Last week, we wrote about the Kearny Police Department’s Junior Police Academy and the 50 dedicated cadets who completed the challenging program. They graduated on the evening of Aug. 13, but the morning of that same day is likely to live as long, or longer, in their memory.
It was spent at a place where America’s collective memories are kept alive, and hopefully will be for countless generations to come.
Thanks to the academy’s organizers — Sgt. Adriano Marques and Officers Kevin Canaley, Jack Grimm and Steve Montanino of the KPD’s Community Policing (COP) Unit — the youngsters traveled to Manhattan to visit the 9/11 Family Tribute Center and Ground Zero.
For those of us who witnessed the horrors of the terror attack on the World Trade Center and the agonizing aftermath, Sept. 11, 2001, seems like only yesterday. It is difficult to believe that, in a couple of weeks, we will be marking the 14th anniversary of that devastation.
But the 2015 cadets were not even born, or were infants, when it happened.
All the more reason for the visit, for they are the ones who will be the memories’ caretakers when we are gone.
The 9/11 Family Tribute Center is a separate entity from the larger National September 11 Memorial & Museum. The former is more personal, telling the individual stories of the people who perished or survived.
As explained on its website, tributewtc.org, “The 9/11 Tribute Center is a project of the September 11th Families’ Association, which brings together those who want to learn about 9/11 with those who experienced it.”
It “invites visitors to share personal stories of the 9/11 community – family members who lost loved ones, survivors, first responders and rescue workers, civilian volunteers and community residents whose healing is a testament to the perseverance of the human spirit.”
The center is actually staffed by those family members, survivors, first responders, etc., who volunteer as guides.
It is located at 120 Liberty St., next door to the FDNY’s “10 House” — home to Engine 10/Ladder 10 — which stands directly across the street from Ground Zero.
The center’s exhibits include photos of the more than 2,700 WTC victims, a display of the hand-made “Missing” posters that papered Manhattan within hours of the attack, police and fire equipment and various artifacts of the day.
Grimm talked about two guns that had been recovered from the ruins of the Port Authority Police headquarters in one of the towers. Concrete had liquefied around the weapons and then rehardened, he explained. Said Canaley, “They looked like fossils.”
Visitors can also listen to audiotapes: police and fire calls recorded during the attack, and heart-wrenching phone messages from civilians trying desperately to contact their loved ones.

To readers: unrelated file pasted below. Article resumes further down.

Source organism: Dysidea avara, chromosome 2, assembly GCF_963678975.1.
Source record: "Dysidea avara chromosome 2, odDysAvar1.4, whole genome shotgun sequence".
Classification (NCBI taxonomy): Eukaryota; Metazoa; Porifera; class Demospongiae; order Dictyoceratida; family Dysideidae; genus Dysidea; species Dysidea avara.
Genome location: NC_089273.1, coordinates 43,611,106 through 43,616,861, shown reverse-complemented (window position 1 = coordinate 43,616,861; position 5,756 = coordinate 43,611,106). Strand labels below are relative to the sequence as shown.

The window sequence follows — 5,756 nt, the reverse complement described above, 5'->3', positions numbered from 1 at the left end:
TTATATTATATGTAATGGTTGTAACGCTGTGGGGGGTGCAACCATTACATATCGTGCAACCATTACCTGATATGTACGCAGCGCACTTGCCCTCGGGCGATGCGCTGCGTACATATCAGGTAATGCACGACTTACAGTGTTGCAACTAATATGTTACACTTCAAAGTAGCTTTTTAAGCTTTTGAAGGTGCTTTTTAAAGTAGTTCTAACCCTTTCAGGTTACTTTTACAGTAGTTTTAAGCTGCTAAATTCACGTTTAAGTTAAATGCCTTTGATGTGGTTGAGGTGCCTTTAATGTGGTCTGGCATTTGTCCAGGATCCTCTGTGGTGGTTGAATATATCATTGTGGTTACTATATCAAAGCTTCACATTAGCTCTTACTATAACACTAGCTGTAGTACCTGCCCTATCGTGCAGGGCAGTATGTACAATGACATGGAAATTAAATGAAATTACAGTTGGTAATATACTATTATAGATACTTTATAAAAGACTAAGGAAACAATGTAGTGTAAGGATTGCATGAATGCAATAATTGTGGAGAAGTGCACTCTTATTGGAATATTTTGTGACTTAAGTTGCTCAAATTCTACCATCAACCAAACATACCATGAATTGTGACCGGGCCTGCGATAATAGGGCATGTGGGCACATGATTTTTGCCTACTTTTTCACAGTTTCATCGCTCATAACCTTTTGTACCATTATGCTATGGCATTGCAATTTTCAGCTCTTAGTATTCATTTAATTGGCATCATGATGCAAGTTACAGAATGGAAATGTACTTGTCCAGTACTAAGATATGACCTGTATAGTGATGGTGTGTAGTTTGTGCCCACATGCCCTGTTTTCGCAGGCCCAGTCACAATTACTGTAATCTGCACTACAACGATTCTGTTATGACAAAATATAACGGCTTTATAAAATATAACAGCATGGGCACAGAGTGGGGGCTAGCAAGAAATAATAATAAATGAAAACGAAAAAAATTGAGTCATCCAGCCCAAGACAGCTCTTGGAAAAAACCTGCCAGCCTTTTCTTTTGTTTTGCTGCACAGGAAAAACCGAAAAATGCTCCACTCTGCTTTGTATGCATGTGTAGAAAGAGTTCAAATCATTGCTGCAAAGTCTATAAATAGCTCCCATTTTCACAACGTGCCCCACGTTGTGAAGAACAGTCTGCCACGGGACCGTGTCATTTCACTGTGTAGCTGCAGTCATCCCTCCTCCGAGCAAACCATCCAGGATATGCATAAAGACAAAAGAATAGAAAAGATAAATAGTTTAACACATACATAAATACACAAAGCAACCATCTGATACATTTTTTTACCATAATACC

The COP cops knew they had to prepare the young cadets for the visit.
“We had to explain that we were basically taking them to a cemetery,” Canaley noted. At the site, Grimm said, “They were unbelievably respectful. The good behavior we got at the academy got kicked-up a notch.”
Among the guides who gave the Kearny kids their tour was retired CSI Det. Sgt. Joe Blozis, whose partner, Det. Claude (Danny) Richards, and a close friend, PA Police Officer Anthony Infante, were both killed on 9/11. Among the reasons Blozis volunteers at the center is because “he promised he’d never let anyone forget their names,” Grimm said.
For the tour of Ground Zero itself, the cadets were lucky enough to have as their guide fellow Kearnyite Marty Nystrom, a now-retired paramedic who had worked on “The Pile” in the days immediately following the attacks.
Nystrom has been volunteering at the center for three years and, noted Grimm and Canaley, he did “an awesome job.”
“The way he told the stories, they [the cadets] just wanted to know more and more,” said Grimm.
In a phone interview with The Observer, Nystrom shared some of the knowledge he had instilled in the youngsters.
“There’s a rhyme and a reason” to everything at the Ground Zero memorial, Nystrom explained. For example, the two waterfalls on the footprints of the Twin Towers work in unison: 18,000 gallons of water per minute (9,000 in each) flow into the pools and the water levels rise and drop together. This is a metaphor for the “victims’ being together in life and in death,” he said.
Additionally, as the water cascades over the falls, it separates into individual rivulets, which represent the “individual diversity” of those who perished.
We never realized that.
As for the cadets, Nystrom was effusive in his praise for “the respect they showed, the level of respect they had.”
“These kids were just incredible. They grasped the concept of respect,” he continued, noting that he wasn’t the only one impressed. “I’m still getting phone calls and emails from people asking, ‘Where were these kids from?’ And I couldn’t be prouder to say, ‘They’re from Kearny, N.J.!'”